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IBM shuffles divisions to focus on servers

The company reorganizes its PC and server divisions in a way that could buoy the profitability of some divisions while lessening others.

    IBM is doing some spring cleaning--and remodeling the house to boot.

    The Armonk, N.Y.-based company on Friday quietly shuffled product groups in a way that could buoy the profitability of some divisions while lessening others. The changes also acknowledge Robert Moffat's success running IBM's PC division.

    IBM has shifted Intel-based servers out of its PC operation, formerly known as the Personal Systems Group, to the server division. Bill Colton, who had been the PC group's vice president of development, heads the new X Series group. He reports to Bill Zeitler, general manager for the entire server division. With that move, IBM also broke out from the Intel server operation a separate organization focusing on server appliances.

    At the same time, the technology group forfeited the company's high-end printing operation, which the PC division has picked up.

    The changes were long overdue, analysts say.

    "It's not a surprise," said Gartner analyst Tom Bittman. "We've been expecting it for some time."

    At one time, it made sense to have Intel-based servers with Intel PCs, but that changed as the systems grew more powerful, Bittman said. "If you look at these Intel servers, they're essentially competing against all of IBM's server line, so it doesn't make sense to have a different group managing them," he said.

    The product realignment also fits in better with IBM's server rebranding. In September, the company consolidated all the systems under the eServer brand and renamed Intel-based Netfinity servers X Series.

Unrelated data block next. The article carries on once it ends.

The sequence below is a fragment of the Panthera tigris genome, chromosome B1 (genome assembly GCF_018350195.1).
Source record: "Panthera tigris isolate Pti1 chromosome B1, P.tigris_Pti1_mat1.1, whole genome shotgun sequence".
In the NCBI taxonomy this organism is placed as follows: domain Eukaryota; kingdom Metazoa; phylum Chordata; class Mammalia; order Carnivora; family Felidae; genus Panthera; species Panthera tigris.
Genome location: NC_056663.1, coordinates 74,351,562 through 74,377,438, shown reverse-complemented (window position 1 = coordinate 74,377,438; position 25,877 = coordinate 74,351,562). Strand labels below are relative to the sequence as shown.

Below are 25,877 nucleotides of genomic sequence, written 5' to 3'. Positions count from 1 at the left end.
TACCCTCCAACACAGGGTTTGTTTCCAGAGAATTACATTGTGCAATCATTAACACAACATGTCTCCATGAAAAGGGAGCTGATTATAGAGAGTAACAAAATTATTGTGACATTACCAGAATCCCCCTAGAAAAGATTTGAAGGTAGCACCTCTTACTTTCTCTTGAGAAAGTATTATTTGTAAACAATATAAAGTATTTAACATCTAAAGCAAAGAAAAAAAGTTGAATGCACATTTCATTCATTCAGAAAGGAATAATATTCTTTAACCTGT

But removing X Series, one of the PC division's most profitable product lines, could cut into profitability, say analysts. After about two years of losses--starting with a nearly $1 billion loss in 1998--the PC group has posted two straight quarters of profit. Removing X Series could jeopardize that.

    "Absolutely, it's going to make the server numbers look better and the (PC division) numbers look worse," Bittman said. "Frankly, that's probably more important to IBM to show more strength in servers than to show more profitability in PCs."

    Technology Business Research analyst Bob Sutherland said even with the X Series, IBM's PC division "was already expecting to report a loss in (first quarter) due to seasonality of sales combined with a softness of IT spending industry-wide. With the aggressive cost cutting and operational improvements by Moffat, I expect the new group to report profitability by the third quarter."

    IBM spokesperson Ray Gorman dismissed any long-term concerns about the remaining PC organization.

    "Where is the growth going to come?" he said. "Let me be perfectly clear: IBM is not getting out of the PC business. We're going to continue to grow the profitability of all the brands."

    Under the new organization, called the Personal & Printing Systems Group, IBM established three separate divisions, with Moffat acting as general manager. That works out as a promotion for Moffat, who goes from managing a single group to a large organization with three divisions.

    The remaining core operation left over from the old PC group, which Moffat had run, becomes the Personal Computing Division. The new PC division will continue to focus on desktops, portables and workstations under John Judge, who had been head of sales for the old PC group.

    Bill McCracken will continue to run the printing operation, now called the Printing Systems Division. McCracken's group specializes in high-end, heavy-duty printing products. The division, for example, facilitates Barnes & Noble's print-on-demand services. Customers order books in select stores that are printed for pickup the next day.

    Tom Peterson is responsible for the remaining division, Retail Store Solutions, which specializes in cash registers and other products for retail operations.

    Gorman said the revamped PC operation would focus on services and "the new NetVista and ThinkPad lines you saw delivered last year; building those products directly and quickly."